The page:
Children of parents with mood and psychotic disorders are at elevated risk for a range of behavioral and emotional problems. However, as the usual reporter of psychopathology in children is the parent, reports of early problems in children of parents with mood and psychotic disorders may be biased by the parents' own experience of mental illness and their mental state.
Independent observers rated psychopathology using the Test Observation Form in 378 children and youth between the ages of 4 and 24 (mean = 11.01, s.d. = 4.40) who had a parent with major depressive disorder, bipolar disorder, schizophrenia, or no history of mood and psychotic disorders.
Observed attentional problems were elevated in offspring of parents with major depressive disorder, bipolar disorder and schizophrenia (effect sizes ranging between 0.31 and 0.56). Oppositional behavior and language/thought problems showed variable degrees of elevation (effect sizes 0.17 to 0.57) across the three high-risk groups, with the greatest difficulties observed in offspring of parents with bipolar disorder. Observed anxiety was increased in offspring of parents with major depressive disorder and bipolar disorder (effect sizes 0.19 and 0.25 respectively) but not in offspring of parents with schizophrenia.
Our results suggest that externalizing problems and cognitive and language difficulties may represent a general manifestation of familial risk for mood and psychotic disorders, while anxiety may be a specific marker of liability for mood disorders. Observer assessment may improve early identification of risk and selection of youth who may benefit from targeted prevention.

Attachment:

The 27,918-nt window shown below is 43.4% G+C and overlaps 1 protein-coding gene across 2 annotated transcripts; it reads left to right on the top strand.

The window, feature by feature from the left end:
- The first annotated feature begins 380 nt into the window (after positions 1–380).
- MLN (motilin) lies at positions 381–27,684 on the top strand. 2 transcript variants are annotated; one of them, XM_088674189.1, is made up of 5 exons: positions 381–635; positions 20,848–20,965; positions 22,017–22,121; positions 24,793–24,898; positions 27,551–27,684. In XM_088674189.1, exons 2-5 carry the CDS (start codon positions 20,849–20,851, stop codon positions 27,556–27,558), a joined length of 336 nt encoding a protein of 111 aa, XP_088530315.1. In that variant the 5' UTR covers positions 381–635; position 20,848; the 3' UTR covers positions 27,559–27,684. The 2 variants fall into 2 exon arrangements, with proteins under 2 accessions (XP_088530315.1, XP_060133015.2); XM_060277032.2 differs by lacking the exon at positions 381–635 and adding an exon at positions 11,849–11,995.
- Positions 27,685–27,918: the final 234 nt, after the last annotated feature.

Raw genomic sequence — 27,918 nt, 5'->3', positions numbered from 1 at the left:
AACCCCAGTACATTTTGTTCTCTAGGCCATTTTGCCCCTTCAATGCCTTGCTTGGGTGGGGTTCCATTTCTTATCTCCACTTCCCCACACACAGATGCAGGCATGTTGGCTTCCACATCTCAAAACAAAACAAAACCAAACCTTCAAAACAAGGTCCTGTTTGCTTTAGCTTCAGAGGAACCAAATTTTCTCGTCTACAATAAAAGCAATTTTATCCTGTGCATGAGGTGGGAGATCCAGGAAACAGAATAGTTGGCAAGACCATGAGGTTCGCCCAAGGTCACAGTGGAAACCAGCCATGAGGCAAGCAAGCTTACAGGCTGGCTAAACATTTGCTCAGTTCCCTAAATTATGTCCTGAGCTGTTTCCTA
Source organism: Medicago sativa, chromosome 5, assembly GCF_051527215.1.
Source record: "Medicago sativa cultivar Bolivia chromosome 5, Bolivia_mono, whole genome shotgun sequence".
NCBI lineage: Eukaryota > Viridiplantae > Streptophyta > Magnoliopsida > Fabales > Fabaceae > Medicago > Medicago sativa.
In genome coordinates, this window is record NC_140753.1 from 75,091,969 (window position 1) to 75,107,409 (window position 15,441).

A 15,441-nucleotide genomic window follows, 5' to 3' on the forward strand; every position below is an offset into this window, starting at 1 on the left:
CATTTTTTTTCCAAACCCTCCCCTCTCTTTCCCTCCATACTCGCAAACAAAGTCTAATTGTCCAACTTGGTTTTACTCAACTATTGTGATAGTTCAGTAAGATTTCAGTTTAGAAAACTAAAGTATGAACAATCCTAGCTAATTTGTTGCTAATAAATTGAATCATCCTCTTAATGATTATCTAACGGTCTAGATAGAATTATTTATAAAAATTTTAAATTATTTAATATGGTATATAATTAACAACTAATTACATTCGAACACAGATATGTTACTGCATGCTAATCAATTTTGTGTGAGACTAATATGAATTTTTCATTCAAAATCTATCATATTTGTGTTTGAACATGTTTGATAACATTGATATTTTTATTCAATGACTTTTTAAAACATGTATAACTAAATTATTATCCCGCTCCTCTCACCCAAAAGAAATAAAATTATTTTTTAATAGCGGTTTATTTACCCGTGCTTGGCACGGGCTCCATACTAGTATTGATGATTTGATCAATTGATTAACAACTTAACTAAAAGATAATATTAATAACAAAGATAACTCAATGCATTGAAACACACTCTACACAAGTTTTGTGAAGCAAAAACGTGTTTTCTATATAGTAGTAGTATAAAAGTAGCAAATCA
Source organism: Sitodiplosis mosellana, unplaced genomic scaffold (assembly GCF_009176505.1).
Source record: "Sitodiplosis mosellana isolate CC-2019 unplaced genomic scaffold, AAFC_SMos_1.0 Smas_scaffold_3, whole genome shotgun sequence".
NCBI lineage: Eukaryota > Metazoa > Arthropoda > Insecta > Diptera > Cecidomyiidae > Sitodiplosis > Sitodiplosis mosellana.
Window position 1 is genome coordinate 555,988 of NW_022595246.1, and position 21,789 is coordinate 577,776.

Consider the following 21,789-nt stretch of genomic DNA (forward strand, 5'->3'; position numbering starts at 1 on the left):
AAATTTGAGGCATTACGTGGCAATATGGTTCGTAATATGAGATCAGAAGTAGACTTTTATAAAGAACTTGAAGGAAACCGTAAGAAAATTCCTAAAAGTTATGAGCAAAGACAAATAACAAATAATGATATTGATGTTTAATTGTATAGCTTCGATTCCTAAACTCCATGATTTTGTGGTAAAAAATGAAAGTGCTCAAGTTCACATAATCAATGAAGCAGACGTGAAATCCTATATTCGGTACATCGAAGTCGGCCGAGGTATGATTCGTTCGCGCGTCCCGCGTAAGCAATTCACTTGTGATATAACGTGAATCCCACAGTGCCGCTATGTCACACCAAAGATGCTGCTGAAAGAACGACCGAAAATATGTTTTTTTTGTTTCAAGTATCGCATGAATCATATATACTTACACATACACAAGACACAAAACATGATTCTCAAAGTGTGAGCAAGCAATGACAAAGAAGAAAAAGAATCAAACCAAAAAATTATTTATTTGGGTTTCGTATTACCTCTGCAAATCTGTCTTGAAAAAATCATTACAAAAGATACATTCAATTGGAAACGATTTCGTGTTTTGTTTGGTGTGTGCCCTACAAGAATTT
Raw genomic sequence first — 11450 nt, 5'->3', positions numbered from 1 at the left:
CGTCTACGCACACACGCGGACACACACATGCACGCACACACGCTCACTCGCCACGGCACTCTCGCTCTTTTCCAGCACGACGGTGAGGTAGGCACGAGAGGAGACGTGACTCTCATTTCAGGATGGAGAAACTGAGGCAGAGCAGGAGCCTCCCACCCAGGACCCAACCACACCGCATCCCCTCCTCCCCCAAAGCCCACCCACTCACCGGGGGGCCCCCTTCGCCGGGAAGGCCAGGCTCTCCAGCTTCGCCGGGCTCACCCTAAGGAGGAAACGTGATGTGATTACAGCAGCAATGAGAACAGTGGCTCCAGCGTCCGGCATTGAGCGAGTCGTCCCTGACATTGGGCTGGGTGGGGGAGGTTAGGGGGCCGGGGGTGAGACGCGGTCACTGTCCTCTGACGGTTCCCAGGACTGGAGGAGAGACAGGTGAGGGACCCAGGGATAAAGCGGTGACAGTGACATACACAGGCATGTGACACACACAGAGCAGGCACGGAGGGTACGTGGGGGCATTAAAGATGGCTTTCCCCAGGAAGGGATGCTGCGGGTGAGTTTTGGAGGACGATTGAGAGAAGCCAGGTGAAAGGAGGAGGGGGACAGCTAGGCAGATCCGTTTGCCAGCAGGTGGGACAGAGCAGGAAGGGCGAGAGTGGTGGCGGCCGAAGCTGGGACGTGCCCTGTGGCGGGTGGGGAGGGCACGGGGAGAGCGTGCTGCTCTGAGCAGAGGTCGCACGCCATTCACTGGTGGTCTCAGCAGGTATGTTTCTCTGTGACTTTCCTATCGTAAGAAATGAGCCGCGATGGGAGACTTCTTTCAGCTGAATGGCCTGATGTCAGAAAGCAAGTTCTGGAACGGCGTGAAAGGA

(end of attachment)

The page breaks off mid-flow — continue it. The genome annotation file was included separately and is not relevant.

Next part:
We compared antibiotic prescribing to older people in different settings to inform antibiotic stewardship interventions. We used data linkage to stratify individuals aged 65 years and over in Northern Ireland, 1st January 2012–31st December 2013, by residence: community dwelling, care home dwelling or ‘transitioned’ if admitted to a care home. The odds of being prescribed an antibiotic by residence were analysed using logistic regression, adjusting for patient demographics and selected medication use (proxy for co-morbidities). Trends in monthly antibiotic prescribing were examined in the 6 months pre- and post-admission to the care home. The odds of being prescribed at least one antibiotic were twofold higher in care homes compared with community dwellers (adjusted odds ratio 2.05, 95% CI 1.93–2.17). There was a proportionate increase of 51.5% in the percentage prescribed an antibiotic on admission, with a monthly average of 23% receiving an antibiotic in the 6 months post admission. While clinical need likely accounts for some of the observed antibiotic prescribing in care homes we cannot rule out more liberal prescribing, given the twofold difference between care home residents and their community dwelling peers having accounted for co-morbidities. The appropriateness of antibiotic prescribing in the care home setting should be examined.